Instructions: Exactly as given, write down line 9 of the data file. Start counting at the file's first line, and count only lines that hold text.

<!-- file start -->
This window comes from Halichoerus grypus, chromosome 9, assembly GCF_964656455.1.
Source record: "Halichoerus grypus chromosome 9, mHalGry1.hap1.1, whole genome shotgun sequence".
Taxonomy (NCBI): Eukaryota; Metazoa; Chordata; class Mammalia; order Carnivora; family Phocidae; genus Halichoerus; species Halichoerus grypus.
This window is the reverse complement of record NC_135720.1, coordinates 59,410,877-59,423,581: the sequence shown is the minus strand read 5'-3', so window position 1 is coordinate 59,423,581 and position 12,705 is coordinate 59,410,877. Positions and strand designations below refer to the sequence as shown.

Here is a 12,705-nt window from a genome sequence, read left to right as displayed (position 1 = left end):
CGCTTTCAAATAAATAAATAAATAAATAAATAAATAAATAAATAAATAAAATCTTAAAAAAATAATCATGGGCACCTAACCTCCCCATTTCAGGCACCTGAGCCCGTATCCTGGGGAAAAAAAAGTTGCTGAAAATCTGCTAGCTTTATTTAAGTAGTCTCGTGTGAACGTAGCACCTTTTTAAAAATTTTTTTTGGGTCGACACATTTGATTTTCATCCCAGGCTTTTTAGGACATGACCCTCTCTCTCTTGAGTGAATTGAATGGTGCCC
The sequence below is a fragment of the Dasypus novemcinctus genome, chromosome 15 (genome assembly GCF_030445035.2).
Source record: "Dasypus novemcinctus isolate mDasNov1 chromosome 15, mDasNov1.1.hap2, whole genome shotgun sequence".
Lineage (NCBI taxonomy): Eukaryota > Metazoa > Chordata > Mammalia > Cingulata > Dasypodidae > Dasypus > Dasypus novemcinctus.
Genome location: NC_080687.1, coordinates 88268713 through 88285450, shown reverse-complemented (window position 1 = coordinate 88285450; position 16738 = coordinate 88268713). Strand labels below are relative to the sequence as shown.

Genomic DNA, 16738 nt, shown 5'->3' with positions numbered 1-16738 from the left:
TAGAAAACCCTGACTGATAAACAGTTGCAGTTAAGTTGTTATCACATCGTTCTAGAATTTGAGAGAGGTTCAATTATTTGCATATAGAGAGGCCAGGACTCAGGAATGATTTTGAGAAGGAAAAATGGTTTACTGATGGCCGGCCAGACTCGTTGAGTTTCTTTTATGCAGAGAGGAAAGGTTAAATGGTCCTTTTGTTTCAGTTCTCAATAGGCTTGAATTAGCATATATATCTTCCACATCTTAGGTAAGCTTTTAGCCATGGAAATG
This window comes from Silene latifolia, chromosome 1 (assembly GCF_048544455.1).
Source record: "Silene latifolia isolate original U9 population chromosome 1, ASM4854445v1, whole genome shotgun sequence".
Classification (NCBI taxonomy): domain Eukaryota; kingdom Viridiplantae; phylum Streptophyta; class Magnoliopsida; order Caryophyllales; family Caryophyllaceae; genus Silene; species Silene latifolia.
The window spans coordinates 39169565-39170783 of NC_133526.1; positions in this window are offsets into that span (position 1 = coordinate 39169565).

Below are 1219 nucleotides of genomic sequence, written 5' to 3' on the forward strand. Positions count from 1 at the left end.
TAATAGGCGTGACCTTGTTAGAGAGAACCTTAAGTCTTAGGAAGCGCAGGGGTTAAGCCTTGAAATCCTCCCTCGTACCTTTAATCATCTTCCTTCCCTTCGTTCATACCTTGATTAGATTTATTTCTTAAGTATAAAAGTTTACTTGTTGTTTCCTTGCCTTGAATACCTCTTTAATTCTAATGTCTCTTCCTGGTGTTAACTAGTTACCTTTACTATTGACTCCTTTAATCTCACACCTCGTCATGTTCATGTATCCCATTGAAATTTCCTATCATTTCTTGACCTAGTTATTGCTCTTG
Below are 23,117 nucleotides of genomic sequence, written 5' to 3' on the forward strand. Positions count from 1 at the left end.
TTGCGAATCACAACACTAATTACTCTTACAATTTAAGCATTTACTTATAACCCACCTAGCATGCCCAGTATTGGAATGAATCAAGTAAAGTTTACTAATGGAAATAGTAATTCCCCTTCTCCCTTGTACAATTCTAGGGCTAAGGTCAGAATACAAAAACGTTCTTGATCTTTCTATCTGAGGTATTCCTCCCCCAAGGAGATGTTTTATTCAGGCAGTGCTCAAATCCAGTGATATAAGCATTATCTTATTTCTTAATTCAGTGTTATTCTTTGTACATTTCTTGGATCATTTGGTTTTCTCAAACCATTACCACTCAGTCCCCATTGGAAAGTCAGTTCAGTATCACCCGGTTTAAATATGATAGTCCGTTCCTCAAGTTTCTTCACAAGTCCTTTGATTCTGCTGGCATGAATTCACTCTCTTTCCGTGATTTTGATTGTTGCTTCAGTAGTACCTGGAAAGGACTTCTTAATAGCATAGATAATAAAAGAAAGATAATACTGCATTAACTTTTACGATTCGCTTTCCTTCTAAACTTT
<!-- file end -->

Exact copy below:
Lineage (NCBI taxonomy): Eukaryota > Metazoa > Chordata > Mammalia > Cingulata > Dasypodidae > Dasypus > Dasypus novemcinctus.